The amino acid sequence of APP of Cynomolgus monkeys is homologous (96%) to that of humans making it a good model for studies of the pathological effects of Aβ in the primate brain (Podlisny et al., 1991). The enzyme BACE1 plays a major role in the cleavage of APP (Singer et al., 2005) and transcription factor Sp1 (Lahiri and Robakis, 1991; Christensen et al., 2004) is a known regulator of both genes. Therefore, we compared APP, BACE1, and Sp1 mRNA levels in the control and developmentally Pb-exposed aged primates. The mRNA levels of all three genes (Fig. 1) were elevated in primates exposed to Pb as infants; however, the elevation in BACE1 was not statistically significant (p=0.063). Quantification of results indicated that APP mRNA levels increased 50% (p=0.045); Aβ1−40 levels increased 50% (p=0.011); and Aβ1−42 levels increased 100% (p=0.029), in a manner similar to that previously seen in rodents (Fig. 2A, 2B). While rodents have non plaque-forming Aβ with 3 amino acids different from that of primates, APP of Cynomolgus monkey shares 96% sequence homology with human, and both species have same plaque-forming Aβ peptides, which is more clinically relevant. Furthermore, the ratio of Aβ1−42 to Aβ1−40 increased due to developmental exposure to Pb (Fig. 2B). Exposure of cultured mouse primary neurons to these peptides confirmed that both of these peptides were toxic to the cells even in the soluble form and that Aβ1−42 was more cytotoxic than Aβ1−40 (Supplementary data: Figure-1).

Figure 1
Changes in mRNA expression of APP, BACE1 and Sp1 in the frontal association cortex of aged monkeys following developmental exposure to Pb
Figure 2
Elevation of Aβ levels in the frontal association cortex of 23-year old Cynomolgus monkeys following developmental exposure to Pb

Alteration of AD-pathology

Immunohistochemical analysis of the frontal association cortex was undertaken to determine if the observed molecular changes in APP expression and Aβ levels were accompanied by changes in the pathological features of the brains of these animals. The brains of the aged monkeys developmentally-exposed to Pb revealed an increase in the intracellular staining of total Aβ and dense-core plaques as compared to age-matched controls (Fig. 3). Higher magnification of intracellular Aβ staining revealed the accumulation of immunoreactive Aβ aggregates inside neuronal cells, the budding of some of these Aβ species from the membrane as well as their deposition in the extracellular space (Fig. 3). We also observed diffuse and cored plaques and NFTs morphologically similar to those observed in human brain. The Aβ plaques were found to be rich in Aβ1−42, the more amyloidogenic species of Aβ, and were detectable using Congo red staining.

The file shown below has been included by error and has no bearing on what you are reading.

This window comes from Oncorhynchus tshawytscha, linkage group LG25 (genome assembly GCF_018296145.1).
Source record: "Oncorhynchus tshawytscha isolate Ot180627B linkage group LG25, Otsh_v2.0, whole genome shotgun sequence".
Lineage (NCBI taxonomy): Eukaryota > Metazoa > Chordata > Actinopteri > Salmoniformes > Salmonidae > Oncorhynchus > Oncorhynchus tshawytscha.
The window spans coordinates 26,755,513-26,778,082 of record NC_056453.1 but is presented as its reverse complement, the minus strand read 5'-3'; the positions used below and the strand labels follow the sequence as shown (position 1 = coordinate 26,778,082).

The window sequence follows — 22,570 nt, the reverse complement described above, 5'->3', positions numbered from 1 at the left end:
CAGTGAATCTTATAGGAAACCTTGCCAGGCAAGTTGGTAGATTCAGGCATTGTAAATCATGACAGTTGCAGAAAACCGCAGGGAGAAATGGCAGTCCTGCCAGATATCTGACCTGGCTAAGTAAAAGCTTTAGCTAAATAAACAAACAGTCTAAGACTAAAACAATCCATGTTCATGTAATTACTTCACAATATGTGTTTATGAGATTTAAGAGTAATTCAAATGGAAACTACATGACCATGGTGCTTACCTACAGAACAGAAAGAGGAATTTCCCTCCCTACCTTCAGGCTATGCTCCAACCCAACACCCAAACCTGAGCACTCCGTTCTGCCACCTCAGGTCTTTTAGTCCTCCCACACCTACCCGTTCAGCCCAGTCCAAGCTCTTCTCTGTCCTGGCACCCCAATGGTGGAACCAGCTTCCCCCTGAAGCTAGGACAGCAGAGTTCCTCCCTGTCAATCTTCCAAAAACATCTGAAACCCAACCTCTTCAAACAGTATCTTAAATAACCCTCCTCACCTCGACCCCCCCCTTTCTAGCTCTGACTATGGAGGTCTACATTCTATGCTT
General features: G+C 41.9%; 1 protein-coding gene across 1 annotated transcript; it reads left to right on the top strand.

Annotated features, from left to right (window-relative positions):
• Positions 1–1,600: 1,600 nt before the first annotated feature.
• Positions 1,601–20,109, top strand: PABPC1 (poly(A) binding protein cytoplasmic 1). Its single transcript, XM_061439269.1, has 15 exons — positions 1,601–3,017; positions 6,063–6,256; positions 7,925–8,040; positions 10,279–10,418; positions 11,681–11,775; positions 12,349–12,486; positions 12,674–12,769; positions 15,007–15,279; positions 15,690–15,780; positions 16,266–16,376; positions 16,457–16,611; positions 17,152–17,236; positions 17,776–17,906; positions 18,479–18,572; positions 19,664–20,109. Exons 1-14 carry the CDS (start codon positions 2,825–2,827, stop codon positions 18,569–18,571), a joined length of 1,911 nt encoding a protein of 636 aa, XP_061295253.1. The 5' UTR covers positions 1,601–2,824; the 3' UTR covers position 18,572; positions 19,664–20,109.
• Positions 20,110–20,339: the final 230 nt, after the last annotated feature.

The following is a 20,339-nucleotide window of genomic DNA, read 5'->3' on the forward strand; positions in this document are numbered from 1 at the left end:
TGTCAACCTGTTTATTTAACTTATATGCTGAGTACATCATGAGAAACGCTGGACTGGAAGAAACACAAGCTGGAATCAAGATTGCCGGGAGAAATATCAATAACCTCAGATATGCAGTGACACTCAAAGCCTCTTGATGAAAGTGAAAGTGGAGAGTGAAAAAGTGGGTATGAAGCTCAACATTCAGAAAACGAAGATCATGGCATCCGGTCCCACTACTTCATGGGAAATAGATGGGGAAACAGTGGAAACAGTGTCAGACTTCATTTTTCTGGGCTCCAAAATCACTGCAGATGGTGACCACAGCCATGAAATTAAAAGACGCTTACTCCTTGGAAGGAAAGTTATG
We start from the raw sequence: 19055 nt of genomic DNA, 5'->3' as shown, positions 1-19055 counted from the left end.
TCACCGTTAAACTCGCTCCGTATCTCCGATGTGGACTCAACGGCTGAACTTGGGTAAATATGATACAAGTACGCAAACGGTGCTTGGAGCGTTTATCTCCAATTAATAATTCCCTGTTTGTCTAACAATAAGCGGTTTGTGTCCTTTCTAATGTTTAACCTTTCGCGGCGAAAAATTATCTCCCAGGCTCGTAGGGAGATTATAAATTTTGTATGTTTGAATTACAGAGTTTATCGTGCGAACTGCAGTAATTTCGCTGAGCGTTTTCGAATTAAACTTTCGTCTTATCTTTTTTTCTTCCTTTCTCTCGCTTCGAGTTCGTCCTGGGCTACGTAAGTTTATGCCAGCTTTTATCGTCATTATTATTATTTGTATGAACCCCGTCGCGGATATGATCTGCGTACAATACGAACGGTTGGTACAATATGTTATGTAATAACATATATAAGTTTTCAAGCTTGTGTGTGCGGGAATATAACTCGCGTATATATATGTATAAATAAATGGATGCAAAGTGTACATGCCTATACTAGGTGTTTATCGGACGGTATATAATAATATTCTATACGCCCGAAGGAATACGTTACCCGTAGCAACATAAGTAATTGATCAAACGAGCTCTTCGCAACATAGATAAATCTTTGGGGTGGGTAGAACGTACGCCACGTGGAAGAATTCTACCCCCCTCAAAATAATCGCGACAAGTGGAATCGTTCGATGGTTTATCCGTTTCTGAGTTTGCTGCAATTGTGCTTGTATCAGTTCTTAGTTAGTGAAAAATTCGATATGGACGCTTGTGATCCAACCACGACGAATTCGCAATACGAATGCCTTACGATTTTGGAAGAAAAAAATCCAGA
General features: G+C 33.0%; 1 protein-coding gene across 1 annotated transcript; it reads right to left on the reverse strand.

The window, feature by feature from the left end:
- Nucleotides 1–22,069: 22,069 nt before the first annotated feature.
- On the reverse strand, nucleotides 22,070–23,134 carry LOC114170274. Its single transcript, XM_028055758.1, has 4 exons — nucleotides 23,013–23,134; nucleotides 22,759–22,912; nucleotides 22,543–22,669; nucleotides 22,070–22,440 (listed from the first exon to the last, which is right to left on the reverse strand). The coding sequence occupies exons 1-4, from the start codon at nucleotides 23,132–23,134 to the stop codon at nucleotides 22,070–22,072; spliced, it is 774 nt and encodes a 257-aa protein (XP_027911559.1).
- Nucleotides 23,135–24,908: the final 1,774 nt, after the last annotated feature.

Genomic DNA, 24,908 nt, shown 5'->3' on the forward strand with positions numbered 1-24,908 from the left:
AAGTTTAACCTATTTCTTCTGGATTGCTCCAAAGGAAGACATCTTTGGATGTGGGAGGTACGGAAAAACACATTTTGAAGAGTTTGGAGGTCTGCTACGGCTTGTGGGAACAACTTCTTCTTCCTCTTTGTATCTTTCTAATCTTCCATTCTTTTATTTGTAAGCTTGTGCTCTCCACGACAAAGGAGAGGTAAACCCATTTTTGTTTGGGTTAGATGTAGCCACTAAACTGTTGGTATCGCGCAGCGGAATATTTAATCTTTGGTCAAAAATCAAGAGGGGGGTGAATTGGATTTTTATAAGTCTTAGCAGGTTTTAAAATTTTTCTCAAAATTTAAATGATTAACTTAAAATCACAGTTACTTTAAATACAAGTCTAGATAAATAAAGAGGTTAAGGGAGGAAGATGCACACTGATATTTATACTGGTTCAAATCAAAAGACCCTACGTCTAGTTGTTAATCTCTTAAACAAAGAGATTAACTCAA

Figure 3
Photomicrographs showing AD-like pathology in the frontal association cortex of 23-year old Cynomolgus monkeys following developmental exposure to Pb

DNA methylation

The latent expression of genes observed in these animals may be mediated through epigenetic pathways that are regulated via DNA methylation. To determine whether developmental exposure to Pb interfered with DNA-methylation patterns, we examined the activity of DNA methyltransferase 1 (DNMT1) in the 23-year old primate brain tissues. The activity of this methylating enzyme is selective for cytosine in a CpG dinucleotide, which is base-paired to a methylated CpG sequence on the complementary strand of DNA and is directly proportional to the abundance of methyl groups on CpG dinucleotides in the DNA (Poirier and Vlasova, 2002; Takiguchi et al., 2003). We found the activity of DNMT1 to be reduced by about 20% in brain tissue derived from developmentally Pb-exposed primates (Fig. 4B). Exposure of mouse primary cells from the cortex to low levels of Pb (0.1 μM) for a transient 24 hour period followed by aging of the cells for a week produced a similar trend in DNMT1 activity (Fig. 4A).

Figure 4
DNA methyltransferase activity in cortical neuronal cells of mice and in monkey brains

DNA oxidation

In addition to the alteration in APP and Aβ deposition, age-related accumulation of oxidative damage is suspected to play a role in the pathogenesis of AD. Aβ levels are well known to induce functional disturbance in vivo through their pro-oxidant and neurotoxic properties (Castellani et al., 2006). Along with the increase seen in Aβ levels in the cortex of developmentally Pb-exposed animals, higher levels of the biomarker of oxidative DNA damage, 8-oxo-dG were noted (Fig. 5).

Figure 5
Oxidative DNA damage in control and infantile-exposed aged monkey brains

Discussion

The data presented in this paper show that monkeys exposed to Pb at birth to 400 days up-regulate the expression of APP, BACE1, and Sp1 in old age. The up-regulation of both APP and BACE1 gene expression is mediated by Sp1, and the essentiality of Sp1 as a mediator of these delayed transcriptional up-regulations has been previously shown by us (Basha et al., 2005). Moreover, both APP and BACE1 are rich in CpG dinucleotides and GC box elements (Pollwein et al., 1992) making them subjected to epigenetic reprogramming and transcriptional regulation via DNA methylation pathways (Lahiri et al., 2007). This is further reinforced by preliminary microarray screens which showed that more than 95% of the differentially expressed genes screened in control versus Pb-exposed monkeys were also CpG-rich (supplementary data: Table-1). This transcriptional reprogramming at the gene level is also translated into biological consequences. Levels of amyloidogenic products of APP were also increased in the aged animals that were exposed to Pb as infants (Fig. 2A). This is consistent with earlier findings in rodents (Basha et al., 2005) and argues for a transcriptional process that promotes neurodegeneration in old age.